This means I'm on the lookout for potential PhD students and post-docs. Nothing certain yet, as grants haven't come back, but if you're looking for a place to do you PhD, or thinking about a post-doc in the next year or two, hit me up.
It turns out, San Diego's a pretty nice city, and has pretty good cognitive science and neuroscience programs (FALSE HUMILITY PRECEDING).
You can find me in the following ways:
- Via my email address on my faculty webpage
- At the UCSD booth at the 4th Enhancing Neuroscience Diversity through Undergraduate Research Education Experiences (ENDURE) meeting on Saturday, Nov 15 from 9:30-11:00am at the Marriott Marquis, Independence Ballroom EFGH
- At our book signing at the Princeton University Press booth from 11:00-12:00 on Monday, Nov 17
- At BANTER on Monday night (probably)
- At my collaborator's poster session Tuesday, Nov 18, 13:00-17:00, off and on (abstract below)
|Presentation Title:||Automated “spectral fingerprinting” of electrophysiological oscillations|
|Location:||WCC Hall A-C|
|Presentation time:||Tuesday, Nov 18, 2014, 1:00 PM - 5:00 PM|
|Presenter at Poster:||Tue, Nov. 18, 2014, 3:00 PM - 4:00 PM|
|Topic:||++G.04.e. Electrophysiology: Electrode arrays|
|Authors:||M. HALLER1, P. VARMA1,2, T. NOTO4, R. T. KNIGHT1,3, A. SHESTYUK1,3, *B. VOYTEK4,5,6;|
1Helen Wills Neurosci. Inst., 2Electrical Engin. and Computer Sci., 3Psychology, Univ. of California, Berkeley, Berkeley, CA; 4Cognitive Sci., 5Neurosciences Grad. Program, 6Inst. for Neural Computation, UCSD, La Jolla, CA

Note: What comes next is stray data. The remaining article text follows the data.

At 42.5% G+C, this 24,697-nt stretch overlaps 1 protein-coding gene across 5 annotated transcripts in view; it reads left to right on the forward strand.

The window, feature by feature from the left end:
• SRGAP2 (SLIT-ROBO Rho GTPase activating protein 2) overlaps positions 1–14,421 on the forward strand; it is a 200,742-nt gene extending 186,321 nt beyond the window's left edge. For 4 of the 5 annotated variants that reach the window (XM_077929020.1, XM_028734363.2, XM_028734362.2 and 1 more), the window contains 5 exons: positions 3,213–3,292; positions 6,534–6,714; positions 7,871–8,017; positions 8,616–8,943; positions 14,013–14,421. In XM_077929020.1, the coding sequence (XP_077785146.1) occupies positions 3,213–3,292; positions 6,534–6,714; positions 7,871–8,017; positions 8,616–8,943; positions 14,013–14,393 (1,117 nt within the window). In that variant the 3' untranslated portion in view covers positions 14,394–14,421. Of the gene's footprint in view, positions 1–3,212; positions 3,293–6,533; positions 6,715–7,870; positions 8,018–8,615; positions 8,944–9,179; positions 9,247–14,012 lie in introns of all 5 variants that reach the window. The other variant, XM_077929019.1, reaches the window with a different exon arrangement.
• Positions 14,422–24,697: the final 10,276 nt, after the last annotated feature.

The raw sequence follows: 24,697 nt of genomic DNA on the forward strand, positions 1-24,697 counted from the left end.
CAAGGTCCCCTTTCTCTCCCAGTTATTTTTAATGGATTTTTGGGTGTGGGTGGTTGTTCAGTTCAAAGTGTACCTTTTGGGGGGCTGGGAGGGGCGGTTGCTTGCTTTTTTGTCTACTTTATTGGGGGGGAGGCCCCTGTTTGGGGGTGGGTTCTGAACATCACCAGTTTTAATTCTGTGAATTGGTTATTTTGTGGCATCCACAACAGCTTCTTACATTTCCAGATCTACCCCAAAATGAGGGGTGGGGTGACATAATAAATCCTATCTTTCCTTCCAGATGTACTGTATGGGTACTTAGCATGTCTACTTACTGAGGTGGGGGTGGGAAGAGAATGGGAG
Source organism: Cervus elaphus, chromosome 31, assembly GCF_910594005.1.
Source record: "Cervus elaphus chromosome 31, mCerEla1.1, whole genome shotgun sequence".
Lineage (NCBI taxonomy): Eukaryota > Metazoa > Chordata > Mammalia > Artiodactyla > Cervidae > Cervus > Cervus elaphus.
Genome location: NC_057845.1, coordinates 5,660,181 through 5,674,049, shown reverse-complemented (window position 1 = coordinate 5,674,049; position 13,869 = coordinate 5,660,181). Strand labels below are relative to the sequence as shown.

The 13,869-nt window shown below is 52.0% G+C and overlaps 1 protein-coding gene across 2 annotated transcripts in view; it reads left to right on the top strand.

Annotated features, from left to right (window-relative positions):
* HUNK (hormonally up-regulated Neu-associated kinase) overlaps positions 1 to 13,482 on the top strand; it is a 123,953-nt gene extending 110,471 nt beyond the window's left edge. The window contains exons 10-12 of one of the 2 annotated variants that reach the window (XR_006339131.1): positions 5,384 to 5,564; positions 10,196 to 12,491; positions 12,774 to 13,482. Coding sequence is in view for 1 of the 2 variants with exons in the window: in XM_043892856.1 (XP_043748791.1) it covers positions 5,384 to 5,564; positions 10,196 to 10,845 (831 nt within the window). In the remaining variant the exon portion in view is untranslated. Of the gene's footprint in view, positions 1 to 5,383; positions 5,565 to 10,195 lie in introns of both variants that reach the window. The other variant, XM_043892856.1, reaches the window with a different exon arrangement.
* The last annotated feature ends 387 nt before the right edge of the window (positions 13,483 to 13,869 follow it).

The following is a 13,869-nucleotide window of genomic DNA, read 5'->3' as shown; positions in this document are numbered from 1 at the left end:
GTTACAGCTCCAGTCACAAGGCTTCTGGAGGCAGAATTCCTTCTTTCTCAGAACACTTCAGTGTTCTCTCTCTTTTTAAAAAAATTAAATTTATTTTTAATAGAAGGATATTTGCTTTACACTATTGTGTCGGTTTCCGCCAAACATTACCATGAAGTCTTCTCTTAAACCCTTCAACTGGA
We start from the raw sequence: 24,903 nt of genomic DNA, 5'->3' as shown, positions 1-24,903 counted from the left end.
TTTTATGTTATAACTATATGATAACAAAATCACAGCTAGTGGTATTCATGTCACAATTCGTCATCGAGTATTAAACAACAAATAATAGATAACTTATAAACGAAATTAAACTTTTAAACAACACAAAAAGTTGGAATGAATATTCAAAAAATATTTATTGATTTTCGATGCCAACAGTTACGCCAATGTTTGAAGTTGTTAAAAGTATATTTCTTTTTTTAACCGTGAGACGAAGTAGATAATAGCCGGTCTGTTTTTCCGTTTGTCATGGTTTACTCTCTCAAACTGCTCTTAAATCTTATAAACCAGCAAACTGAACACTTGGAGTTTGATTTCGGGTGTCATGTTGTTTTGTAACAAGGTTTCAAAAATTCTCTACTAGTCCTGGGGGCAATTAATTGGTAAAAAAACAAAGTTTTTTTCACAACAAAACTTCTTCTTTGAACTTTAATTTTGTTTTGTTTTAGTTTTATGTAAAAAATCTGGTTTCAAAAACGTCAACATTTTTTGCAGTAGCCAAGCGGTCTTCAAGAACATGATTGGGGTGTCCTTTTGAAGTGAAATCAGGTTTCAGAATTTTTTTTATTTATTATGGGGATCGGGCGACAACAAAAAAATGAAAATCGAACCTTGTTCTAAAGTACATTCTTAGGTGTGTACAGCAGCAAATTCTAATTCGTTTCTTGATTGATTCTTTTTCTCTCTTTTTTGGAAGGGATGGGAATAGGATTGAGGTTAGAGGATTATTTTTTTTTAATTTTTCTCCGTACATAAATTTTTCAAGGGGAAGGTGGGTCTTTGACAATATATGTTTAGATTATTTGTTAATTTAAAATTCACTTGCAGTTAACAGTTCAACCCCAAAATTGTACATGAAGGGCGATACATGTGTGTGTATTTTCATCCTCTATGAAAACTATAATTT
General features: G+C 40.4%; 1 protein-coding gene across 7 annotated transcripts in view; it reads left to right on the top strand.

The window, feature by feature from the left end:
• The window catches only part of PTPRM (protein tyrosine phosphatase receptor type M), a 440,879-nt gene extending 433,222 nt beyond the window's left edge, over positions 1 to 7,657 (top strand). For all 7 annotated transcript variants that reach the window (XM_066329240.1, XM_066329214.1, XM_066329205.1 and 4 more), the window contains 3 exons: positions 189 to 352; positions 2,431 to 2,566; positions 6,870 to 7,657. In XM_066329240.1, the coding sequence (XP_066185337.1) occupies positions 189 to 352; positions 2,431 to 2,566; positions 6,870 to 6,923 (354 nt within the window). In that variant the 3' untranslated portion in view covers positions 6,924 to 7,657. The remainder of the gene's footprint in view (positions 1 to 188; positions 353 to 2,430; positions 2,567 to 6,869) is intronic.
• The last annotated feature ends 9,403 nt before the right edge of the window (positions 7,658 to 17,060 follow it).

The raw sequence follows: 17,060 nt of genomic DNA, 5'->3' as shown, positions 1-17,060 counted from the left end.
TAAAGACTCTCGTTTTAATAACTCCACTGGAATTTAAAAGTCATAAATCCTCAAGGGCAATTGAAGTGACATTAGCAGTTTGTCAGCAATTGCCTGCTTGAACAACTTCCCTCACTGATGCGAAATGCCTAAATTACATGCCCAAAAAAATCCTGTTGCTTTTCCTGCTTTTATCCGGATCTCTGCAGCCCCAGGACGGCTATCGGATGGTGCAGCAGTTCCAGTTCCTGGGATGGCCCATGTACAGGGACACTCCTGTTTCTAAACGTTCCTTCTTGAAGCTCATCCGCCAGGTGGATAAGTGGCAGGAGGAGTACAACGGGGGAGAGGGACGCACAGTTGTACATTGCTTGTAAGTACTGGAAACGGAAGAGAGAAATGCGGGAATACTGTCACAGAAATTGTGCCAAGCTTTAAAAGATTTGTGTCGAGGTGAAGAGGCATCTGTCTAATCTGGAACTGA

|Abstract:||Neuronal oscillations play an important role in neural communication and network coordination. Low frequency oscillations are comodulated with local neuronal firing rates and correlate with a physiological, perceptual, and cognitive processes. Changes in the population firing rate are reflected by a broadband shift in the power spectral density of the local field potential. On top of this broadband, 1/f^α field, there may exist concurrent, low frequency oscillations. The spectral peak and bandwidth of low frequency oscillations differ among people, brain regions, and cognitive states. Despite this widely-acknowledged variability, the vast majority of research uses a priori bands of interest (e.g., 1-4 Hz delta, 4-8 Hz theta, 8-12 Hz alpha, 12-30 Hz beta). Here we present a novel method for identifying the oscillatory components of the physiological power spectrum on an individual basis, which captures 95-99% of the variance in the power spectral density of the signal with a minimal number of parameters. This algorithm isolates the center frequency and bandwidth of each oscillation, providing a blind method for identifying individual spectral differences. We demonstrate how automated identification of individual oscillatory components can improve neurobehavioral correlations and identify population differences in spectral and oscillatory parameters.|